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handout4 - 18.338J/16.394J The Mathematics of Innite Random...

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negationslash 18.338J/16.394J: The Mathematics of Infinite Random Matrices The Stieltjes transform based approach Raj Rao Handout #4, Thursday, September 16, 2004. 1 The eigenvalue distribution function For an N × N matrix A N , the eigenvalue distribution function 1 (e.d.f.) F A N ( x ) is defined as F A N ( x ) = Number of eigenvalues of A N x . (1) N As defined, the e.d.f. is right continuous and possibly atomic i.e. with step discontinuities at discrete points. In practical terms, the derivative of (1), referred to as the (eigenvalue) level density, is simply the appropriately normalized histogram of the eigenvalues of A N . The MATLAB code histn we distributed earlier approximates this density. A surprising result in infinite RMT is that for some matrix ensembles, the expectation E [ F A N ( x )] has a well defined i.e. not zero and not infinite limit. We drop the notational dependence on N in (1) by defining the limiting e.d.f. as F A ( x ) = lim E [ F A N ( x )] . (2) N →∞ This limiting e.d.f. 2 is also sometimes referred to in literature as the integrated density of states [2, 3]. Its derivative is referred to as the level density in physics literature [4]. The region of support associated with this limiting density is simply the region where dF A ( x ) = 0. When discussing the limiting e.d.f. we shall often distinguish between, its atomic and non-atomic components. 2 The Stieltjes transform representation One step removed from the e.d.f. is the Stieltjes transform which has proved to be an efficient tool for determining this limiting density. For all non-real z the Stieltjes (or Cauchy) transform of the probability measure F A ( x ) is given by 1 m A ( z ) = x z dF A ( x ) Im z negationslash = 0 . (3) The integral above is over the whole 3 or some subset of the real axis since for the matrices of interest, such as the Hermitian or real symmetric matrices, the eigenvalues are real. When we refer to the “Stieltjes transform of A ” in this paper, we are referring to m A ( z ) defined as in (3) expressed in terms of the limiting density dF A ( x ) of the random matrix ensemble A . 1 This is also referred to in literature as the empirical distribution function [1]. 2 Unless we state otherwise any reference to an e.d.f. or the level density. in this paper will refer to the corresponding limiting e.d.f. or density respectively. 3 While the Stieltjes integral is over the positive real axis, the Cauchy integral is more general [5] and can include complex contours as well. This distinction is irrelevant for several practical classes of matrices, such as the sample covariance matrices, where all of the eigenvalues are non-negative. Nonetheless, throughout this paper, (3) will be referred to as the Stieltjes transform with the implicit assumption that the integral is over the entire real axis.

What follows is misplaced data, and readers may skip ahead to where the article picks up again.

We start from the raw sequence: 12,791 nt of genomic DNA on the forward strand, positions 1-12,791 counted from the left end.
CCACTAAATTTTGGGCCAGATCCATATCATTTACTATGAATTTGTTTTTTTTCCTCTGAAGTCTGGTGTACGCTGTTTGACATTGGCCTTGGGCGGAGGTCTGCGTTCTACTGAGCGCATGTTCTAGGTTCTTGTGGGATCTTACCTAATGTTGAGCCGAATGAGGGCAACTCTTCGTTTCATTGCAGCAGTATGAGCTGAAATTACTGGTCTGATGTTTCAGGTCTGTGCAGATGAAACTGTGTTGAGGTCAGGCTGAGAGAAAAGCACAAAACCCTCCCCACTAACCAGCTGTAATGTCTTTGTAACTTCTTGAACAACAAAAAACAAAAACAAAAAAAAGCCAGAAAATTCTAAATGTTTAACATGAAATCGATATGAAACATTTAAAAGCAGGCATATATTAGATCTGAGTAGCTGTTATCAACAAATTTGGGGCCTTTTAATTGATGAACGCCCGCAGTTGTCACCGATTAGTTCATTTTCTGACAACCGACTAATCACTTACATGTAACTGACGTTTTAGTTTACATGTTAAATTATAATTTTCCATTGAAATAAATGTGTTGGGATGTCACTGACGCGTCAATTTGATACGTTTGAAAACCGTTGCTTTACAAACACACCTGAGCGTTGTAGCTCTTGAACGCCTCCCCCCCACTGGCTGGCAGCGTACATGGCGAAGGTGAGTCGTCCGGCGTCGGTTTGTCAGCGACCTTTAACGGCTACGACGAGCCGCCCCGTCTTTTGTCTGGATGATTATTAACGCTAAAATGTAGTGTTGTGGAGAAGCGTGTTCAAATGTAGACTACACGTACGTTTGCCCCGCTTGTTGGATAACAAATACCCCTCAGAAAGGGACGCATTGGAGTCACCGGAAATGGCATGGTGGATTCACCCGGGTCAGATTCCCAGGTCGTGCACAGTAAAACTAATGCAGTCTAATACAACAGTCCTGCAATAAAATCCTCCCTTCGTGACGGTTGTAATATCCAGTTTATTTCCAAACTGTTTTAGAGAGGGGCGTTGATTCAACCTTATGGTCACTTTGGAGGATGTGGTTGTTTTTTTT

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The Stieltjes transform in (3) can also be interpreted as an expectation with respect to the measure F A ( x ) such that 1 m A ( z ) = E X . (4) z x Since there is a one-to-one correspondence between the probability measure F A ( x ) and the Stieltjes transform, convergence of the Stieltjes
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